This post is part of a series called By the people. It explores how the Office of Homeless Services (OHS) and the Office of Open Data & Digital Transformation (ODDT) are using participatory service design methods to improve the City’s homeless prevention, diversion, and intake services. If you’re new to the series, begin with our first post.


In our July blog post, we discussed how we created informational materials to clarify the City’s homeless prevention, diversion, and intake process. In this month’s post, we’ll walk you through key aspects of our fourth project: designing a trauma-informed space plan for OHS access points. 

The goal of this project was to build a shared understanding of how trauma-informed principles could be applied to the physical space at the access points. We also wanted to explore how the spaces could be intentionally designed to foster positive, trauma-informed behaviors and interactions. 

This work provided OHS with a concrete plan that they can implement over time and as their budget allows.


What are access points?

Access points are locations throughout Philadelphia where people can access the City’s homeless prevention, diversion, and intake services. These services are designed for people who are experiencing homelessness or at risk of experiencing it.

OHS operates and manages two sites:

  • Apple Tree Family Center in Center City
  • Roosevelt Darby Center on North Broad Street

To demonstrate what a trauma-informed space can look like in practice, we focused on Apple Tree Family Center. We used it as a case example because the space is more complex. That way, the recommendations and design concepts could be scaled down and tailored to the space at Roosevelt Darby Center.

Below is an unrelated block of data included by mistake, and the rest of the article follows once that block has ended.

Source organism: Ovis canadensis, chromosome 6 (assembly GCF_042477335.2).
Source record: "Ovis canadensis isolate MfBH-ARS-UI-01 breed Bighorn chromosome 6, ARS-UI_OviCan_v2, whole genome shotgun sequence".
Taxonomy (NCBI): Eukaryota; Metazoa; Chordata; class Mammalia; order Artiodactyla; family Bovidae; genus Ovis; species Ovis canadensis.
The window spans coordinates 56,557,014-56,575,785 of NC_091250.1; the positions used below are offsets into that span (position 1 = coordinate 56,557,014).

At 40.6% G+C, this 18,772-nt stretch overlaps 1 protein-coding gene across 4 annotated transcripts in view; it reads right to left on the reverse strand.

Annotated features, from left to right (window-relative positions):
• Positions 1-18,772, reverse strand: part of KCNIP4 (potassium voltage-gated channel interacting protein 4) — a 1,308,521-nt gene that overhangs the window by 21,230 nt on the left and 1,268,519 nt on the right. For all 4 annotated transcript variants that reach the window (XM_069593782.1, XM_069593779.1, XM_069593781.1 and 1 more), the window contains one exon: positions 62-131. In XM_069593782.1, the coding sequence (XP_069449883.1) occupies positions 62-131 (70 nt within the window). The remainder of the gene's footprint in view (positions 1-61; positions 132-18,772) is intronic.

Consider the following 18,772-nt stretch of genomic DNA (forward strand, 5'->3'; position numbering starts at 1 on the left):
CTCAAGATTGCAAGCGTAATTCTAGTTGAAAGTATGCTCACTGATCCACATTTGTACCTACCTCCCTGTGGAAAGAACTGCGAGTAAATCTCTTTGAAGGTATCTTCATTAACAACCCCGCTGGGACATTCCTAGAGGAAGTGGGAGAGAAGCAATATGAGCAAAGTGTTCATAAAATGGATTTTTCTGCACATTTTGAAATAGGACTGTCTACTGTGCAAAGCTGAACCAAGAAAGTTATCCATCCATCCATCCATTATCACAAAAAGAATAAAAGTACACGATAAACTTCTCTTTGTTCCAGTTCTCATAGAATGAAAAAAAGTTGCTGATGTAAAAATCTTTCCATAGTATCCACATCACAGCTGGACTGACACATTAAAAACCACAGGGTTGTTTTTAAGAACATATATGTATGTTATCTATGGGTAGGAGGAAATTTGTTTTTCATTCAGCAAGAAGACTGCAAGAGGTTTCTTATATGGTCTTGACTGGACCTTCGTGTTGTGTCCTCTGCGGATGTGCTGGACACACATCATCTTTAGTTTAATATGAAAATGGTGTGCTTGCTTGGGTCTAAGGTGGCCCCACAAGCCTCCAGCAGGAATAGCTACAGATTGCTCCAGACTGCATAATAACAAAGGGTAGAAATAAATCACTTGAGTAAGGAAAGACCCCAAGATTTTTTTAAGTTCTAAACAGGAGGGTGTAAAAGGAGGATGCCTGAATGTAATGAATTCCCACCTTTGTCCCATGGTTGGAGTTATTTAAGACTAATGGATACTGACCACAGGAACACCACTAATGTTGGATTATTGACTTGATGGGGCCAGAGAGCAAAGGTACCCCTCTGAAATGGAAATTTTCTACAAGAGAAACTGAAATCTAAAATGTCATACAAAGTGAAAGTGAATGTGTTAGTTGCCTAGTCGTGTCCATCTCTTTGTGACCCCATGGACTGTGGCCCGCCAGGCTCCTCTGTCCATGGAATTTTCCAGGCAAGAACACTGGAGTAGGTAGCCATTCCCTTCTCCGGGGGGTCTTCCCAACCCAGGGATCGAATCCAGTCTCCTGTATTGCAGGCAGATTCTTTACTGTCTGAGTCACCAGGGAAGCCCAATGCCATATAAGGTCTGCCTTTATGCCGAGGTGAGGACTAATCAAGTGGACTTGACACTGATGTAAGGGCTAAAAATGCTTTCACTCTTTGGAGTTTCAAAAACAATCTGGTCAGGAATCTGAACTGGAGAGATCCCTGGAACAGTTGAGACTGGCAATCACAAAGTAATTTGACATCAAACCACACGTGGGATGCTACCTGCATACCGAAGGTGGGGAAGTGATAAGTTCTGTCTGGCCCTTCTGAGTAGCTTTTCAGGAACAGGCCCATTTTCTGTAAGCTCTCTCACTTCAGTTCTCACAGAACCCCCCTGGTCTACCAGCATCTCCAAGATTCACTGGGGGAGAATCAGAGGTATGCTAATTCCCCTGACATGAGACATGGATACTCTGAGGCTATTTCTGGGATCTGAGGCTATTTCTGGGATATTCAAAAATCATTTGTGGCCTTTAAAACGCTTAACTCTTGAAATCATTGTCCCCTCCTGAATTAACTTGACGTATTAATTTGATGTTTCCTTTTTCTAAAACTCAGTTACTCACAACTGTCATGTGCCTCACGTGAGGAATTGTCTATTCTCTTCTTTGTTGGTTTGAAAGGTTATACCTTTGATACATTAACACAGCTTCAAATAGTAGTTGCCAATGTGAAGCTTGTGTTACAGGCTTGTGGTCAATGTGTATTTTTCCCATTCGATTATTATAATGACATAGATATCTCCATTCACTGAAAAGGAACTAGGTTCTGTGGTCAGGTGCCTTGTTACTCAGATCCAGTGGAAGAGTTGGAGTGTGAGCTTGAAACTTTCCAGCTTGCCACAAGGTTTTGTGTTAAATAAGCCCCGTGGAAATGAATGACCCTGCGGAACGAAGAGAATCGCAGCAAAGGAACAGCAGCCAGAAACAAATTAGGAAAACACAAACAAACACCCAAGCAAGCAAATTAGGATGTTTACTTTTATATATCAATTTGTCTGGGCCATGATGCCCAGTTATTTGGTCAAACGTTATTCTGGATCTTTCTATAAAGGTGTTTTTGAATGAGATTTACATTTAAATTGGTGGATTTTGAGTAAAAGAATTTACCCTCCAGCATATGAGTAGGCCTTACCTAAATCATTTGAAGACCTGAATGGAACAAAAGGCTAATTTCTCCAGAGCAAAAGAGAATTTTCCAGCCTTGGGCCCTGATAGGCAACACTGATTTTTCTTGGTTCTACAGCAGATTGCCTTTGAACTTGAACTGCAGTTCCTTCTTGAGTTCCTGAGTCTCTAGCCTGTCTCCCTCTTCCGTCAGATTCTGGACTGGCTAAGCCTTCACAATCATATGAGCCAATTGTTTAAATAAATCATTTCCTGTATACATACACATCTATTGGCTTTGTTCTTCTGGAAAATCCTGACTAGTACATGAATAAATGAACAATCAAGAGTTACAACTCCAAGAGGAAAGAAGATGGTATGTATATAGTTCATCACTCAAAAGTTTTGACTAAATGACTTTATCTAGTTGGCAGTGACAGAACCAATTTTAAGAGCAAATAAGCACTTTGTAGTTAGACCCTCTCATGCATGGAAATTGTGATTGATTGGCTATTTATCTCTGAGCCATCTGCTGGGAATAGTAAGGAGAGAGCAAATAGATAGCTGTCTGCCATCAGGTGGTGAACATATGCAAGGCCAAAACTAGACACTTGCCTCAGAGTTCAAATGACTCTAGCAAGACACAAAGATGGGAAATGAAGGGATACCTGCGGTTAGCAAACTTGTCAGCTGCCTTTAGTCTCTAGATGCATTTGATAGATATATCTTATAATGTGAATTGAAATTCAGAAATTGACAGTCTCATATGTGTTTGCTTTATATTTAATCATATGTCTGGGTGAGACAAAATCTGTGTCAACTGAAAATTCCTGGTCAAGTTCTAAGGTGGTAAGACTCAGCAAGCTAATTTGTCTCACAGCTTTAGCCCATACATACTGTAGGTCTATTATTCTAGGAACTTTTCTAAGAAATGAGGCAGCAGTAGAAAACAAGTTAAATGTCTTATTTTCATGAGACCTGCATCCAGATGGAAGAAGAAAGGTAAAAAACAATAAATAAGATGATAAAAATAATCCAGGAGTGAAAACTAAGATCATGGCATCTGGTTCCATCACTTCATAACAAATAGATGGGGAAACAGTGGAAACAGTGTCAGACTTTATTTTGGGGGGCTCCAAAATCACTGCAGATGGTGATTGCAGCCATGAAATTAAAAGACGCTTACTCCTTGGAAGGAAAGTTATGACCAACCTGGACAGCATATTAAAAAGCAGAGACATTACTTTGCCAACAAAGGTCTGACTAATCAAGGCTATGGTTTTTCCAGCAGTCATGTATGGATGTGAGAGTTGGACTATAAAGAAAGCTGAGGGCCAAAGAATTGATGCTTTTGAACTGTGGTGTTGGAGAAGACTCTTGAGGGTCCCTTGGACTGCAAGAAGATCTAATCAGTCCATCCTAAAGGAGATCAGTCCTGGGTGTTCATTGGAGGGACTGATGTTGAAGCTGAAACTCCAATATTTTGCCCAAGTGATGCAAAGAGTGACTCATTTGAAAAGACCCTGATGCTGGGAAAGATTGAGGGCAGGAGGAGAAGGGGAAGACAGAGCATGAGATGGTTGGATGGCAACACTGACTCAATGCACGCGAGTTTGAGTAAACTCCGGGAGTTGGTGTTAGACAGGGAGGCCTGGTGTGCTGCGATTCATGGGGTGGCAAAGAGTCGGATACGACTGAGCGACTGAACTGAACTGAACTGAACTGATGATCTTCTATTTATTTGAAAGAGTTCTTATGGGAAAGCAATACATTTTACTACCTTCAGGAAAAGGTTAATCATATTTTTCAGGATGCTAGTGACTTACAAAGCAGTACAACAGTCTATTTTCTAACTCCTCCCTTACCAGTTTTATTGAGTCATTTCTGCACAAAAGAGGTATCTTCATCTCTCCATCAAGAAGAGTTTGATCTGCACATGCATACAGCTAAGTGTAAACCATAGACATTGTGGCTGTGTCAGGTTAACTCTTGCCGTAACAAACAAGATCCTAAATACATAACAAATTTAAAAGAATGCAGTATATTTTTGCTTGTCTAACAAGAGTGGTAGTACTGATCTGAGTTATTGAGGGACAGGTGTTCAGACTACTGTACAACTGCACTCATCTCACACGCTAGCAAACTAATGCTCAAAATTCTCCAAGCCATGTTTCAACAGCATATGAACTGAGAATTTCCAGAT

Why does the space of an access point matter?

When a participant walks into an access point, everything they see communicates a message. The cleanliness and accessibility of the space is communication. The layout and seating arrangement in the waiting rooms is communication. The tone of messaging and language on the signs is communication. 

The service cues within a space might seem like afterthoughts or luxurious details. In fact, they can make people feel welcomed, included, punished, or pushed away.

The physical space is an important channel or vehicle through which participants and staff experience a service. For example, pathways within the space can be designed to feel seamless or can increase feelings of disorientation. Similarly, waiting rooms can feel haphazard and chaotic or they can be strategically designed to feel productive and de-stressing. 

A space that is designed to be trauma-informed tells people that their well-being matters.


Strategic plan 

A range of circumstances may shape a participant’s frame of mind as they arrive at an access point. They might be fleeing domestic violence or an unstable housing situation. They might be exhausted due to lack of sleep, or perhaps they’re in withdrawal.